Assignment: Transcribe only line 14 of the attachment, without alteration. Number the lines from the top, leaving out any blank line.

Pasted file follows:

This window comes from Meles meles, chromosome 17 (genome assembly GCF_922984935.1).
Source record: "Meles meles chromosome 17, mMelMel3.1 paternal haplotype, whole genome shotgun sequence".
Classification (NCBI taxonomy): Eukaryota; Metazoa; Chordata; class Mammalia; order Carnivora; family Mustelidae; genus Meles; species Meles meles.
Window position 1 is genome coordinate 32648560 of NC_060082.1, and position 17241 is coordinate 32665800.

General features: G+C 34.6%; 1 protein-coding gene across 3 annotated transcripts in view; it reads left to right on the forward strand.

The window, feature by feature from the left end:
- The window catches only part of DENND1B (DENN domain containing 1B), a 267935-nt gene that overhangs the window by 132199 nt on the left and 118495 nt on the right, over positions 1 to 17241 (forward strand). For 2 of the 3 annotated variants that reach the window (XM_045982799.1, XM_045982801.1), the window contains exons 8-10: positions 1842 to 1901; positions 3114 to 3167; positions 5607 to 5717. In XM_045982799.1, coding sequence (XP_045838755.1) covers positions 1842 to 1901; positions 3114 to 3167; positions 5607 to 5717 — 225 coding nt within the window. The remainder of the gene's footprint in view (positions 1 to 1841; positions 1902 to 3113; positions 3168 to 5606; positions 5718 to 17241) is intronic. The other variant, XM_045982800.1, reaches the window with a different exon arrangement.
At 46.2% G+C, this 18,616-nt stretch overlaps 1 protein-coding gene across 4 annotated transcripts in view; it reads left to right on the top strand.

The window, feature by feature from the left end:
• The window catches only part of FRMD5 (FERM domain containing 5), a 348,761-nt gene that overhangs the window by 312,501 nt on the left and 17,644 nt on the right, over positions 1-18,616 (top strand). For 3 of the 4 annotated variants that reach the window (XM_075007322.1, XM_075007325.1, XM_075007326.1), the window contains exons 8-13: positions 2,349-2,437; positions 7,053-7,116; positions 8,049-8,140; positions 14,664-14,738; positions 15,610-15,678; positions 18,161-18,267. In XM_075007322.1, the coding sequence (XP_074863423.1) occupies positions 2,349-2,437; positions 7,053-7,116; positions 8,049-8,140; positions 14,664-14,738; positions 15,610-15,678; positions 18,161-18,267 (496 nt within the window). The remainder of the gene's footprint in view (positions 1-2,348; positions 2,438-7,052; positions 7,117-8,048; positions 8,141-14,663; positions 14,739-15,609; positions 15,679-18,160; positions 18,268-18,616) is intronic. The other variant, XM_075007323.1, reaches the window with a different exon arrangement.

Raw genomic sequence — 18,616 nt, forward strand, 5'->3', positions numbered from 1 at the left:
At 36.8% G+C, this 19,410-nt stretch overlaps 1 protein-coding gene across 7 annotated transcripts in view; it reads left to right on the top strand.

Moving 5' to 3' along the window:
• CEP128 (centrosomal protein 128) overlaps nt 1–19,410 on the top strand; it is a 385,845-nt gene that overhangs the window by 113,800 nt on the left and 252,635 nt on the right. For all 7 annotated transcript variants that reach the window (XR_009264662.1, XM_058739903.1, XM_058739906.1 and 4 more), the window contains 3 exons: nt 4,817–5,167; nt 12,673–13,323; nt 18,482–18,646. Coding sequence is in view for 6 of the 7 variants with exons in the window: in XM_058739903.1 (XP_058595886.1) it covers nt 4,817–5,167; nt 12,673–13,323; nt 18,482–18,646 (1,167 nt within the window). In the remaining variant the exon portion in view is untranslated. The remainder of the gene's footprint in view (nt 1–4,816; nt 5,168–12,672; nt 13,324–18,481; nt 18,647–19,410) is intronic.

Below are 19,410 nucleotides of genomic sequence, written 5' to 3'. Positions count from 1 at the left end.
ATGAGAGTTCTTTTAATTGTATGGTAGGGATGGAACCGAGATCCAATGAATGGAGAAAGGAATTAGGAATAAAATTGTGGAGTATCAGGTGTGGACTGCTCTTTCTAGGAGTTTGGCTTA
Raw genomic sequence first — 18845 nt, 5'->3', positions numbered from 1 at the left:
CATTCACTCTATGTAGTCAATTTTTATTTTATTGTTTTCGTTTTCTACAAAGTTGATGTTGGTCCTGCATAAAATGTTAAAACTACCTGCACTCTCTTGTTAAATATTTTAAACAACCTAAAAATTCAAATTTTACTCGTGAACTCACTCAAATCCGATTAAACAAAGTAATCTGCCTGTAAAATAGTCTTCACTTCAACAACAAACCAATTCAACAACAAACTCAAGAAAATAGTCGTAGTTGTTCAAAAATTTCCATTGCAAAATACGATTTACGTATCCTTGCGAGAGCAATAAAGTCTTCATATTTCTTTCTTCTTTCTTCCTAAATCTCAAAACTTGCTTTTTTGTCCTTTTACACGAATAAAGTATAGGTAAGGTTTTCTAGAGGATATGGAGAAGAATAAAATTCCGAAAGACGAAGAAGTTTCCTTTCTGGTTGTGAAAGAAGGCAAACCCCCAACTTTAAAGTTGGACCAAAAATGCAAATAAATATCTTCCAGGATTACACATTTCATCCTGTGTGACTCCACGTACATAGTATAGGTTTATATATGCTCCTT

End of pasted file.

• CEP128 (centrosomal protein 128) overlaps nt 1–19,410 on the top strand; it is a 385,845-nt gene that overhangs the window by 113,800 nt on the left and 252,635 nt on the right. For all 7 annotated transcript variants that reach the window (XR_009264662.1, XM_058739903.1, XM_058739906.1 and 4 more), the window contains 3 exons: nt 4,817–5,167; nt 12,673–13,323; nt 18,482–18,646. Coding sequence is in view for 6 of the 7 variants with exons in the window: in XM_058739903.1 (XP_058595886.1) it covers nt 4,817–5,167; nt 12,673–13,323; nt 18,482–18,646 (1,167 nt within the window). In the remaining variant the exon portion in view is untranslated. The remainder of the gene's footprint in view (nt 1–4,816; nt 5,168–12,672; nt 13,324–18,481; nt 18,647–19,410) is intronic.